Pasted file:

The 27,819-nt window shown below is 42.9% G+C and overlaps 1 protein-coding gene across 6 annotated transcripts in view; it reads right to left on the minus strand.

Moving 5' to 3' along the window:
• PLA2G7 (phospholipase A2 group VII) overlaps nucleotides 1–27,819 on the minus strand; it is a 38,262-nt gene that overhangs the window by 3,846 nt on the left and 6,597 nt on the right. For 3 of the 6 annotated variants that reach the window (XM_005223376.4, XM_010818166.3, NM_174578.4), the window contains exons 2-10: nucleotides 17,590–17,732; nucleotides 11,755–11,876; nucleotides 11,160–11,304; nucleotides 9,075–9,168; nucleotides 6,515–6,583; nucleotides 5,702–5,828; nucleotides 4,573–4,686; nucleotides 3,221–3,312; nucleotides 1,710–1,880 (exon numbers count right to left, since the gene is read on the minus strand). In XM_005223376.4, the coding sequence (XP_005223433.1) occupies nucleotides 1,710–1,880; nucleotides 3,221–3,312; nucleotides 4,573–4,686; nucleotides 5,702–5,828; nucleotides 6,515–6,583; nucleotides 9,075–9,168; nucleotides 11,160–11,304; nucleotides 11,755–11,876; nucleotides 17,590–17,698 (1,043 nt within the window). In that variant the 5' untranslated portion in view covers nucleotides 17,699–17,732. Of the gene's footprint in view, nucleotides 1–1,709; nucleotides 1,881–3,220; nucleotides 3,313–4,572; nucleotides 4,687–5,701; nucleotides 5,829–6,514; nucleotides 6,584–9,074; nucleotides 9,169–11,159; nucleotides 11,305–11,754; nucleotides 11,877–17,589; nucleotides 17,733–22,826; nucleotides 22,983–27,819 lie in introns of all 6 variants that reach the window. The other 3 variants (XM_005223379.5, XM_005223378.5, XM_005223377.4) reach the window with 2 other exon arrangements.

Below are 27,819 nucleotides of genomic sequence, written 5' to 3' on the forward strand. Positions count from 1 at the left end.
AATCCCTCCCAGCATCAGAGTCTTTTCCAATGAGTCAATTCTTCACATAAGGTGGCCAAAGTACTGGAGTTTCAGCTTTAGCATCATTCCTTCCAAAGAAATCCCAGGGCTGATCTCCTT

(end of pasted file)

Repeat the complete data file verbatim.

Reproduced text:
The 27,819-nt window shown below is 42.9% G+C and overlaps 1 protein-coding gene across 6 annotated transcripts in view; it reads right to left on the minus strand.

Moving 5' to 3' along the window:
• PLA2G7 (phospholipase A2 group VII) overlaps nucleotides 1–27,819 on the minus strand; it is a 38,262-nt gene that overhangs the window by 3,846 nt on the left and 6,597 nt on the right. For 3 of the 6 annotated variants that reach the window (XM_005223376.4, XM_010818166.3, NM_174578.4), the window contains exons 2-10: nucleotides 17,590–17,732; nucleotides 11,755–11,876; nucleotides 11,160–11,304; nucleotides 9,075–9,168; nucleotides 6,515–6,583; nucleotides 5,702–5,828; nucleotides 4,573–4,686; nucleotides 3,221–3,312; nucleotides 1,710–1,880 (exon numbers count right to left, since the gene is read on the minus strand). In XM_005223376.4, the coding sequence (XP_005223433.1) occupies nucleotides 1,710–1,880; nucleotides 3,221–3,312; nucleotides 4,573–4,686; nucleotides 5,702–5,828; nucleotides 6,515–6,583; nucleotides 9,075–9,168; nucleotides 11,160–11,304; nucleotides 11,755–11,876; nucleotides 17,590–17,698 (1,043 nt within the window). In that variant the 5' untranslated portion in view covers nucleotides 17,699–17,732. Of the gene's footprint in view, nucleotides 1–1,709; nucleotides 1,881–3,220; nucleotides 3,313–4,572; nucleotides 4,687–5,701; nucleotides 5,829–6,514; nucleotides 6,584–9,074; nucleotides 9,169–11,159; nucleotides 11,305–11,754; nucleotides 11,877–17,589; nucleotides 17,733–22,826; nucleotides 22,983–27,819 lie in introns of all 6 variants that reach the window. The other 3 variants (XM_005223379.5, XM_005223378.5, XM_005223377.4) reach the window with 2 other exon arrangements.

Below are 27,819 nucleotides of genomic sequence, written 5' to 3' on the forward strand. Positions count from 1 at the left end.
AATCCCTCCCAGCATCAGAGTCTTTTCCAATGAGTCAATTCTTCACATAAGGTGGCCAAAGTACTGGAGTTTCAGCTTTAGCATCATTCCTTCCAAAGAAATCCCAGGGCTGATCTCCTT